Address by Registrar of Credit Unions, James O’Brien, to the National Supervisors Forum Annual General Meeting 2011,Westport

05 November 2011 Speech


Mister Chairman, ladies and gentlemen, I am delighted to be invited here today to address the 2011 Annual General Meeting of the National Supervisors Forum.

The National Supervisors Forum has grown from strength to strength over the years and the tireless effort of your committee is to be commended in achieving this end. At this event today there are over three hundred attendees which in itself speaks volumes for the commitment of those involved in a supervisory capacity in their credit unions. The National Supervisors Forum can be rightly proud of its achievement in establishing a framework for credit union supervisors to come together, discuss common issues and be supported.

This achievement is, I believe however, only the starting point if the National Supervisors Forum is to develop into an organisation of influence and remain relevant into the future.

We have over the years identified significant deficiencies in how the supervisory committee function operates in credit unions. However despite this we have not seen substantial improvement in the performance of supervisory committees on a sector wide basis. Too often when we uncover major governance issues in credit unions the annual supervisory report to the members in no way reflects the performance of the board.

As you are aware the Commission on Credit Unions has made certain recommendations in its Interim Report, in relation to the operations of the supervisory committee and we support these changes. A major challenge still remains however in how to ensure that the supervisory committee function is ‘fit for purpose’ in the proposed new regulatory framework. We believe that the National Supervisors Forum can have an important role to play in helping to bring about an enhanced and strengthened overall governance framework for the credit union sector.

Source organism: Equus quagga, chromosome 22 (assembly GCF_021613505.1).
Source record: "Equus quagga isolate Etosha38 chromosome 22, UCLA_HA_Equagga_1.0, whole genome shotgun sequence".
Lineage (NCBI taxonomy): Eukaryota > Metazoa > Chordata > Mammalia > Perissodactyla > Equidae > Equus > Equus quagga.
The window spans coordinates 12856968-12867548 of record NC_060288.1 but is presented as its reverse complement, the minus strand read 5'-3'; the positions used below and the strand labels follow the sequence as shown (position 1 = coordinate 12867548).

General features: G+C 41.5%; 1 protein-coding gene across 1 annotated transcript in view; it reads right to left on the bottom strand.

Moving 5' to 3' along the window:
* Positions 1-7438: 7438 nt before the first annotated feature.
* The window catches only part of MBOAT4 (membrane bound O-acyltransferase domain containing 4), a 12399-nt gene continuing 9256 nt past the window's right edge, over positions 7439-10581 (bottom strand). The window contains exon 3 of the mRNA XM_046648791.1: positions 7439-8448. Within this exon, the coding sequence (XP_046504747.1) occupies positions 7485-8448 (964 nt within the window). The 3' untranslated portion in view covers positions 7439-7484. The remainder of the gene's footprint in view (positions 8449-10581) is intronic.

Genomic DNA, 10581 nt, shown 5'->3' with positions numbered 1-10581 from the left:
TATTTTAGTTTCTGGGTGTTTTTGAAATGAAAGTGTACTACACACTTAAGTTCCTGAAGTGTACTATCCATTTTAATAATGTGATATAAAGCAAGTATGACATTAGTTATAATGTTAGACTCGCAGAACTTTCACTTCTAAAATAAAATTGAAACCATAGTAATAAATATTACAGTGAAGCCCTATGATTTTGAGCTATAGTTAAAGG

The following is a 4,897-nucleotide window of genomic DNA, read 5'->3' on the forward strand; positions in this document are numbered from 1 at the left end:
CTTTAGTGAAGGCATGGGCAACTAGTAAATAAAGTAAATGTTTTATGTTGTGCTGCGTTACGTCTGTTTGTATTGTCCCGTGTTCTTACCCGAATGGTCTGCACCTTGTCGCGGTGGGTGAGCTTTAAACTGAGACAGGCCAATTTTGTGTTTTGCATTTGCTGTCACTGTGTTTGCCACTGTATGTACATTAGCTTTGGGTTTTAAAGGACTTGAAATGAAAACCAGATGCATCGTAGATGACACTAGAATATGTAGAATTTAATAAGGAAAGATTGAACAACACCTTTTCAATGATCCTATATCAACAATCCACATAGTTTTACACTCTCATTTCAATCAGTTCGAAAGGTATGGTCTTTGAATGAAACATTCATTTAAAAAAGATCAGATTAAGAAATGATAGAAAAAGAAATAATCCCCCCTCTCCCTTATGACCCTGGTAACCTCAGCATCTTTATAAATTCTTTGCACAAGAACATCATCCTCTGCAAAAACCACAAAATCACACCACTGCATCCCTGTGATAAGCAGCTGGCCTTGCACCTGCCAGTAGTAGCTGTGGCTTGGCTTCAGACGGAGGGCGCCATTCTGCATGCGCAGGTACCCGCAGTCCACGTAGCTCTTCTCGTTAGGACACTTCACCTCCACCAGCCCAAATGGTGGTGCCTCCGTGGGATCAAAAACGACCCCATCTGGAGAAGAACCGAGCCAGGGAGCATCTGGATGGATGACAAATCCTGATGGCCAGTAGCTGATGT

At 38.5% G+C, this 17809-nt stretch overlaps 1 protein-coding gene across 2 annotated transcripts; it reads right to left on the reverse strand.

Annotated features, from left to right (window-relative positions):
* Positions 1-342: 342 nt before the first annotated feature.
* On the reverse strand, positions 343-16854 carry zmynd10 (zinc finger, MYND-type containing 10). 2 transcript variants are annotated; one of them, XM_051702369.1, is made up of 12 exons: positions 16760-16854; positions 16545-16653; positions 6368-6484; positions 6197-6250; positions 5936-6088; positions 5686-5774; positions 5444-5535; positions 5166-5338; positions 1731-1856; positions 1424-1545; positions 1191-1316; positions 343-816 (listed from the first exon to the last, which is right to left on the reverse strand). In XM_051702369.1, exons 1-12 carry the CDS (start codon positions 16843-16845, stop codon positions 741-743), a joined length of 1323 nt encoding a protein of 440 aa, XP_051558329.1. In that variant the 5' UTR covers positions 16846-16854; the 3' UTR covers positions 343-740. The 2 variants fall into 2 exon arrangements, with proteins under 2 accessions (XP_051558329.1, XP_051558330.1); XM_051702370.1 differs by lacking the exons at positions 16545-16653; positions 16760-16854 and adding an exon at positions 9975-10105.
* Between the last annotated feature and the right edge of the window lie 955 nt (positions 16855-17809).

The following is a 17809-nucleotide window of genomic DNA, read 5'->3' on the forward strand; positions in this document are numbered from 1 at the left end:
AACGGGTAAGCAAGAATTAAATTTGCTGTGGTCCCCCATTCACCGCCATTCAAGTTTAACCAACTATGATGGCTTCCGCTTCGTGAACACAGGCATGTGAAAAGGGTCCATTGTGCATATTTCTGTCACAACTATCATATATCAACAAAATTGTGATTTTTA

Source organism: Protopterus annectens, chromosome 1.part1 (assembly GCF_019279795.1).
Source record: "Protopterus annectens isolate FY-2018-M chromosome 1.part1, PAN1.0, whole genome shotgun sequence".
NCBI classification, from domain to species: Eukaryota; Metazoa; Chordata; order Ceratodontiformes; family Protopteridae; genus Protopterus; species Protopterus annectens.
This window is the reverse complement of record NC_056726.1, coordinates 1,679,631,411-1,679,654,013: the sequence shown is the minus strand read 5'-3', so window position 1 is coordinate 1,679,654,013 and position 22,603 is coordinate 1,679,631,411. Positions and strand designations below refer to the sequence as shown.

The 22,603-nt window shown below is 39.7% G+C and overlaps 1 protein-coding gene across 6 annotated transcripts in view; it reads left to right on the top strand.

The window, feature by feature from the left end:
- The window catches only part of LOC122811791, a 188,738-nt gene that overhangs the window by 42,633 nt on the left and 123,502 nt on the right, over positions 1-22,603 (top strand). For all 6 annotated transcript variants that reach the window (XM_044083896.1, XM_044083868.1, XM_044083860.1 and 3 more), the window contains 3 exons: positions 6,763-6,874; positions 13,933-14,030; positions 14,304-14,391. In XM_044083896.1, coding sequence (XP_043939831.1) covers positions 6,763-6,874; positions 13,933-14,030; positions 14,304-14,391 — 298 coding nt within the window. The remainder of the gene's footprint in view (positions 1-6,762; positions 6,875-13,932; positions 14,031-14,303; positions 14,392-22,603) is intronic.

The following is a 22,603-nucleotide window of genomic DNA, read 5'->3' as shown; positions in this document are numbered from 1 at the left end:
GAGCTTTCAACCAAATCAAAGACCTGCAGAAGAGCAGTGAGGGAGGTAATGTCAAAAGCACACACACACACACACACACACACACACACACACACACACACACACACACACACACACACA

Challenges in the credit union sector

The credit union sector in Ireland is currently facing significant challenges and will continue to do so over the next few years. Over the past 18 months or so we have carried out a significant level of analysis on the sector. The findings of the Strategic Review, carried out by Grant Thornton, our own stress testing exercise, the 2011 Prudential Capital Assessment Review, the work of the Commission on Credit Unions – and of course our day to day regulatory work - all point to a need for substantial policy intervention if credit unions are to develop and continue to remain viable in the 21st century and beyond.

While we continue to take the day to day regulatory actions we consider necessary to protect members savings, without significant changes in credit union governance culture and sector operating structures we believe that regulatory intervention alone will not in itself be sufficient to ensure the sector’s long term sustainability and development.

Regulatory Strategy

There have been a couple of significant developments in the credit union sector recently; firstly the publication of the ‘Interim Report of the Commission on Credit Unions’; and secondly the Minister for Finance’s statement of financial support for the credit union sector.

In light of these two key developments I want, this morning, to outline the progress we are making on our credit union regulatory strategy.

As you are aware our strategy falls under three main headings:

  • Firstly, we aim to resolve weak and non-viable credit unions to prevent contagion and protect the sector;
  • Secondly, we aim to develop and implement an appropriate legislative and regulatory framework for credit unions; and thirdly
  • We aim to work towards bringing about a longer term restructuring of the sector to ensure its long term sustainability.

We are pleased that, over the past 12 months, we have made substantial progress on the first two of these three strategic objectives.